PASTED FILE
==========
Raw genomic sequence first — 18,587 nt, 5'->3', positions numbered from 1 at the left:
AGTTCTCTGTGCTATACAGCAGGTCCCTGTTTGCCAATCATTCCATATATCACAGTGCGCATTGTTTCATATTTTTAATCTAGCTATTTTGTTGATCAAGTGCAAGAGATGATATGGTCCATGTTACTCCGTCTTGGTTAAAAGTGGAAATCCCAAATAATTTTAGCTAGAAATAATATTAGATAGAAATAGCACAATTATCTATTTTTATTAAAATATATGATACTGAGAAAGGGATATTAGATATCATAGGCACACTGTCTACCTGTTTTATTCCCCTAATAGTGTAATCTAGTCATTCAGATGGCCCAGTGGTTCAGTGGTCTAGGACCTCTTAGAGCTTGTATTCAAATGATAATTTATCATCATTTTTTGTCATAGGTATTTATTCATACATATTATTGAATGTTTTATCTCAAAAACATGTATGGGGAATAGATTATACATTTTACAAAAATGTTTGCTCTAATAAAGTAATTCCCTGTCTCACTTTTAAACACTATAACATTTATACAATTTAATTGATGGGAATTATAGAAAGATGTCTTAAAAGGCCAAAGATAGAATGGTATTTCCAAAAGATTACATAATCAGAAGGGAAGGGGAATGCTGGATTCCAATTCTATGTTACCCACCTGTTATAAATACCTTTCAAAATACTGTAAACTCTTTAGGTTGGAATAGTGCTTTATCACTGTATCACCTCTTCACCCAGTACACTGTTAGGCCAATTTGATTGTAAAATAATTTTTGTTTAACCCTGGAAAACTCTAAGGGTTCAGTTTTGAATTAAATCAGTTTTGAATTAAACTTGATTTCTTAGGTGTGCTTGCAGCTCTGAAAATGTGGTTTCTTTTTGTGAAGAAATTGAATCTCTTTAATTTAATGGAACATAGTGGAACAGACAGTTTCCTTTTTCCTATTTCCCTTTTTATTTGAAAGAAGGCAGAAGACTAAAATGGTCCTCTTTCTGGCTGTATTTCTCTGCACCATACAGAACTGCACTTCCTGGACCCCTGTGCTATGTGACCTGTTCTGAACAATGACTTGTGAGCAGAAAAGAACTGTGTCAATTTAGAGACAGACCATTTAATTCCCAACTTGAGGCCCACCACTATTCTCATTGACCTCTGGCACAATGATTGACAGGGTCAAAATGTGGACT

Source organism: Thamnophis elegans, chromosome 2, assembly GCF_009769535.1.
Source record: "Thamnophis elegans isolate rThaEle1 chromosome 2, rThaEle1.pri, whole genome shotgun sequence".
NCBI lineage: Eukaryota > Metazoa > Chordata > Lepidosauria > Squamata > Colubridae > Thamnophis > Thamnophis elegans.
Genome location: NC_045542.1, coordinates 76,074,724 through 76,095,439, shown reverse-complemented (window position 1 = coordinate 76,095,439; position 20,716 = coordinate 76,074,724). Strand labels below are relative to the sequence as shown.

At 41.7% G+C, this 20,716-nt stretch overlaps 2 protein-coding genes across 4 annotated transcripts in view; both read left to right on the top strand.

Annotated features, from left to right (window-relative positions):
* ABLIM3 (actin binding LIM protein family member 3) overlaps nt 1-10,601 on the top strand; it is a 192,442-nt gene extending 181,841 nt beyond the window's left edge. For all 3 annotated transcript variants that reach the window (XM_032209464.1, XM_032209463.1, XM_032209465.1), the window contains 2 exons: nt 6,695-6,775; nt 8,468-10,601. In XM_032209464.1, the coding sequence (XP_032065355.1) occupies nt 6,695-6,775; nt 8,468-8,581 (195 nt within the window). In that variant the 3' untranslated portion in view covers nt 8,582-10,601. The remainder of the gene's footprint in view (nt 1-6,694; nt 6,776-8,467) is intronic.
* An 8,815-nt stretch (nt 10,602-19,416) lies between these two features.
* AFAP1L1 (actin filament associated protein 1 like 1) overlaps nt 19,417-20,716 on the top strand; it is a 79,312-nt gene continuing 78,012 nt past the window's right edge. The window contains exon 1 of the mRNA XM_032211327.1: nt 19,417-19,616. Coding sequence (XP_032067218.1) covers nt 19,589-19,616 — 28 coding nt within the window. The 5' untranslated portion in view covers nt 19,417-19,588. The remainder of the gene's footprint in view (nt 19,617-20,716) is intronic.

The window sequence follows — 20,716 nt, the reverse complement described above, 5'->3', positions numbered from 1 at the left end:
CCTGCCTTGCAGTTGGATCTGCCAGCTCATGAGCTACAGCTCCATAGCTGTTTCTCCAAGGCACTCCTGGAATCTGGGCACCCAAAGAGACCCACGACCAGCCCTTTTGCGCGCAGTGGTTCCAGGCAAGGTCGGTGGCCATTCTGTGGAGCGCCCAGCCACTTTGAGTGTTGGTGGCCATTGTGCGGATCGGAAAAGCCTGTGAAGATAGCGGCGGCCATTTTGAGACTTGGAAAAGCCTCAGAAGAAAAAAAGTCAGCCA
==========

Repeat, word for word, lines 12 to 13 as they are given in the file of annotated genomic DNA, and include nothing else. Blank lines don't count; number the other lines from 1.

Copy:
The window sequence follows — 20,716 nt, the reverse complement described above, 5'->3', positions numbered from 1 at the left end:
CCTGCCTTGCAGTTGGATCTGCCAGCTCATGAGCTACAGCTCCATAGCTGTTTCTCCAAGGCACTCCTGGAATCTGGGCACCCAAAGAGACCCACGACCAGCCCTTTTGCGCGCAGTGGTTCCAGGCAAGGTCGGTGGCCATTCTGTGGAGCGCCCAGCCACTTTGAGTGTTGGTGGCCATTGTGCGGATCGGAAAAGCCTGTGAAGATAGCGGCGGCCATTTTGAGACTTGGAAAAGCCTCAGAAGAAAAAAAGTCAGCCA